AUCKLAND, New Zealand (AP) _ Billy Bates works in the sewer with water up to his shins and sweat pouring from his superbly conditioned body.

He loves it.

The cramped area below deck on America's Cup yachts is called the sewer. That's Bates' domain on AmericaOne, which can reach the Cup finals against New Zealand by beating Prada of Italy in the best-of-9 challenger finals, tied 3-3 going into Thursday's race

Bates packs sails after they come down so they're ready to be hoisted the next time they're needed. The job is critical to the boat's success, if not nearly as glamorous as the skipper's role.

``It's out of sight, out of mind. Most people think it's the worst job,'' Bates said. ``I enjoy how hard it is and I really do enjoy trying to be the best at what you do, regardless of what the job is.''

Even if it means going down with the boat.

Bates and a crewmate were in the sewer in 1995, his third Cup campaign, when oneAustralia broke up. They heard yelling on deck and rushed up through the hatch.

``I scrambled for my life,'' Bates said. ``We paddled on our backs. The hardest part was treading water while we waited to be picked up by the chase boat. As we swam away, it went down within 30 seconds and we just watched it disappear.''

The 36-year-old native of Sydney, Australia, moved to San Diego where he had met his future wife during the 1995 Cup campaign there. Now he handles several roles for an American team seeking sailing's top prize.

Bates comes up for air for at least half the race to work as mastman. The 6-foot, 188-pound muscular marvel also leads AmericaOne's grueling training program _ running hills, swimming, boxing, weight work _ that prepares crew members for rough seas and heavy wind.

``The program he put together is amazing,'' AmericaOne bowman Greg Prussia said. ``Guys on our team who were football players have lost 45 pounds. Every single person on the team has probably lost at least 10 pounds.''

Crew members also watch what they eat so they can be in top condition.

``No hot dogs,'' Bates said. ``We actually don't have an America's Cup menu that we follow, but we have a balanced diet and we are very aware of our carbo loading.''

All that exercise and eating have one goal, to win, Bates said. That would be tougher if he weren't so skillful.

The 18 1/2-mile race has three legs going into the wind and three with the wind coming from behind. His most important task is handling spinnakers _ pulling the 5,000-square-foot nylon sail through the hatch after a downwind leg, repacking it and feeding it back up for the next downwind run.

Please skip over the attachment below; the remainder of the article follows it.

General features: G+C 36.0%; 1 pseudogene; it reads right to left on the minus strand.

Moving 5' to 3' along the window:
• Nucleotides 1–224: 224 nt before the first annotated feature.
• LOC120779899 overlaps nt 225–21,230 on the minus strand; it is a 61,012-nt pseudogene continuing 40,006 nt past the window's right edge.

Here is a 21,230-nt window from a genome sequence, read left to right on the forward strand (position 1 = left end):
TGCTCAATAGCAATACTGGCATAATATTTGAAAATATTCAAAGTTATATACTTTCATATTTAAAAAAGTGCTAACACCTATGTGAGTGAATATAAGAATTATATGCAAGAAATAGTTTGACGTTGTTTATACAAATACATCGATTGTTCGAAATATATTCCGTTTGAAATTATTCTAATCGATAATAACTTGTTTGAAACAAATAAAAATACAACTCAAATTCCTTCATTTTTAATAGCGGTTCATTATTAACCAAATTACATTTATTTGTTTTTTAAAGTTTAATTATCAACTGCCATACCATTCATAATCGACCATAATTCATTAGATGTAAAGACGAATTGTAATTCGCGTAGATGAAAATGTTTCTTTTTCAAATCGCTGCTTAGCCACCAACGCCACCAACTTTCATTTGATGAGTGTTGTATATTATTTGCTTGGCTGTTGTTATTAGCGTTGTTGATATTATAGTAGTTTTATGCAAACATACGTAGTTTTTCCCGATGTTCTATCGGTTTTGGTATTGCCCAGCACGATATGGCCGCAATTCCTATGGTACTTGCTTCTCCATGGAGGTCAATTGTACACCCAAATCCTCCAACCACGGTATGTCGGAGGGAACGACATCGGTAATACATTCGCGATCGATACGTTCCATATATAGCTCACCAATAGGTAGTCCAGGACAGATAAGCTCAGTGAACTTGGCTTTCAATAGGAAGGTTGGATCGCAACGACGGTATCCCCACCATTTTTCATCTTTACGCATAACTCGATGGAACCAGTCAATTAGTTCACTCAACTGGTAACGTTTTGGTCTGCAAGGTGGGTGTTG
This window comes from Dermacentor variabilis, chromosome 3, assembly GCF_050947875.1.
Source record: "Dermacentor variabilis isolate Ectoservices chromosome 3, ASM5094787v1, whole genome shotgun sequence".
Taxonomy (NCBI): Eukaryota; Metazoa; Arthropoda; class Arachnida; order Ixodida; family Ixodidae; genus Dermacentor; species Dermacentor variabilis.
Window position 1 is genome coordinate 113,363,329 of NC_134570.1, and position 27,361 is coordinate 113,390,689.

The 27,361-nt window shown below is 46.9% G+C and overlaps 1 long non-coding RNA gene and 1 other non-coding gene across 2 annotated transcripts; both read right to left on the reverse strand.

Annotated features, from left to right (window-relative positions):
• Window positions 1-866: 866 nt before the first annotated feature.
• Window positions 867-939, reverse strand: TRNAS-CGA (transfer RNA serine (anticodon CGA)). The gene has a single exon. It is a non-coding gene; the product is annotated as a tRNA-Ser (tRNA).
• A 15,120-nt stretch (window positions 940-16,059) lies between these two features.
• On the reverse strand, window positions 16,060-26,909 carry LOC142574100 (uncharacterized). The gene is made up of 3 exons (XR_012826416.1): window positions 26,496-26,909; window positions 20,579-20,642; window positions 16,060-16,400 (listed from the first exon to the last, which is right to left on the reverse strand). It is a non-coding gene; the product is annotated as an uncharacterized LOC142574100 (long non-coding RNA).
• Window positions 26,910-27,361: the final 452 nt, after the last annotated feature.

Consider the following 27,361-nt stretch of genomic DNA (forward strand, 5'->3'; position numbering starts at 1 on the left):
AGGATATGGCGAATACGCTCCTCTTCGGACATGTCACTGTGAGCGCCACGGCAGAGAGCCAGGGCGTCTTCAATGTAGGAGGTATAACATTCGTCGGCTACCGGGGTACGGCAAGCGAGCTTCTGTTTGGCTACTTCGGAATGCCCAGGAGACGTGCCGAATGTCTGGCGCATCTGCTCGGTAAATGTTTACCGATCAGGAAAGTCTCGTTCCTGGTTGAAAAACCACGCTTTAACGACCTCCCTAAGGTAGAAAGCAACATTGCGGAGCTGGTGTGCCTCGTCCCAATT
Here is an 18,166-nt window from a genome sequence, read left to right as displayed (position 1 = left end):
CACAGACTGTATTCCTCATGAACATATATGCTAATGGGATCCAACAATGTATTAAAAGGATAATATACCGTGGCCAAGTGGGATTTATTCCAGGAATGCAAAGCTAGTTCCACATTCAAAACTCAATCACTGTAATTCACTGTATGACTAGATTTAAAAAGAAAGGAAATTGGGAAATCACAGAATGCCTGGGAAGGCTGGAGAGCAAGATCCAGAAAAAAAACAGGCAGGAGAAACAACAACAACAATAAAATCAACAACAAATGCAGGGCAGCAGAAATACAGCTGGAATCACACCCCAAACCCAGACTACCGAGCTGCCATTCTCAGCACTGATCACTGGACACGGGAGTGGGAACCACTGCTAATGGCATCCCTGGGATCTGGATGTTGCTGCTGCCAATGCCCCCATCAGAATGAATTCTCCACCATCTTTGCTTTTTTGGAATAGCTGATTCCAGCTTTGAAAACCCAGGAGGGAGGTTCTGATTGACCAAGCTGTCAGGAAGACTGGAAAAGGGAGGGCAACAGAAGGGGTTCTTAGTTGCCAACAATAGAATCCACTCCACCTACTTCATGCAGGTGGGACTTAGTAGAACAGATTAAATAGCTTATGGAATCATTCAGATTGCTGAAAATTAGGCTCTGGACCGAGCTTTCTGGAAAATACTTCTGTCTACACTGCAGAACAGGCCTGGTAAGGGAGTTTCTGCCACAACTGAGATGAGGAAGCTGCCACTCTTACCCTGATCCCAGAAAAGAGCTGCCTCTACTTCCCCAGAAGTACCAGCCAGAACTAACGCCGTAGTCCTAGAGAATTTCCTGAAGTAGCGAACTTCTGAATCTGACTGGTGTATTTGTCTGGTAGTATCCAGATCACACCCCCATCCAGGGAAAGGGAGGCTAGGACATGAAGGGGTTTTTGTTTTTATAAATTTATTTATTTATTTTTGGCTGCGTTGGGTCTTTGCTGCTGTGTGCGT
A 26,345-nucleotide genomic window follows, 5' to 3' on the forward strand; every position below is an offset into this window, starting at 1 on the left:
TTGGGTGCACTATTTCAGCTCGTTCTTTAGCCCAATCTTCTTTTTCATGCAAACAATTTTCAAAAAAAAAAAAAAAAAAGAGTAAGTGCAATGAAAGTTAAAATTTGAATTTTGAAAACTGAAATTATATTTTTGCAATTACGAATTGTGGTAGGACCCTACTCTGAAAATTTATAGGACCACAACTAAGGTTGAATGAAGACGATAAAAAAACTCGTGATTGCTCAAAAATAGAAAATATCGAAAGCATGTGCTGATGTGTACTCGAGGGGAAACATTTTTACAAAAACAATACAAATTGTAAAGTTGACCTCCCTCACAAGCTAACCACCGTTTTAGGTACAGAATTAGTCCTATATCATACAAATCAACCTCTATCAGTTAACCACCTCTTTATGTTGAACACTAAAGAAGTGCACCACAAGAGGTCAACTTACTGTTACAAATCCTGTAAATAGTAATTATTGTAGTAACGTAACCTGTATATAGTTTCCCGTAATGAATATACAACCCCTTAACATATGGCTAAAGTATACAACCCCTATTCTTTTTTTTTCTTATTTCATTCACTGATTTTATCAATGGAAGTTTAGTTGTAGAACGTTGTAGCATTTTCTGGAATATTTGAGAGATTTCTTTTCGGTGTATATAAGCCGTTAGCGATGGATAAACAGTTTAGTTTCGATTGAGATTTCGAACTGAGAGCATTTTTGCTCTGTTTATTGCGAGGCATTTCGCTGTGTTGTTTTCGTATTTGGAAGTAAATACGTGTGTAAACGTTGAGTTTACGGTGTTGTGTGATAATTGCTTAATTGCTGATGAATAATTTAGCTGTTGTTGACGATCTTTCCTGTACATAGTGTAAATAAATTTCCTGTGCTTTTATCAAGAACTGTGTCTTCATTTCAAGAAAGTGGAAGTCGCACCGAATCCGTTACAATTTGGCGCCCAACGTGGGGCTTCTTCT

He's been tested in four races during this series when spinnakers ripped or broke and he had to hurry to get a replacement.

``He's just a perfectionist,'' Prussia said. ``It's Billy's house down there. It's unbelieveable, all the little gadgets he's got down there to make his job easier. It's one of the best spinnaker-packing systems we've ever seen.''

Bates has company in his dungeon-like surroundings.

On the inside of the hull is a transfer, like those applied to surfboards, of a woman called Violet. She wasn't well known until a sewer-cam was added for television.

``That's our good luck charm. It was never going to be in public view, then the sewer-cam went in and we decided we weren't going to touch it,'' Bates said. ``I know she'll get us through the day.''

That day can be very rough.

He gets tossed side to side, slips on wet sails, picks up a spinnaker saturated with 80 pounds of water, gets his blonde hair drenched by waves that pour through the hatch and repairs ripped sails while the race is going on.

``It gets hot and really sweaty, just dripping off you,'' Bates said.

His experience as sewerman in two previous America's Cups helps him anticipate the boat's movement so he can balance himself. He's proud of his work in a sewer.

``The whole word puts a sour note on it,'' Bates said. ``I'm pretty brief when people ask. I know the guys on the team know what's going on.''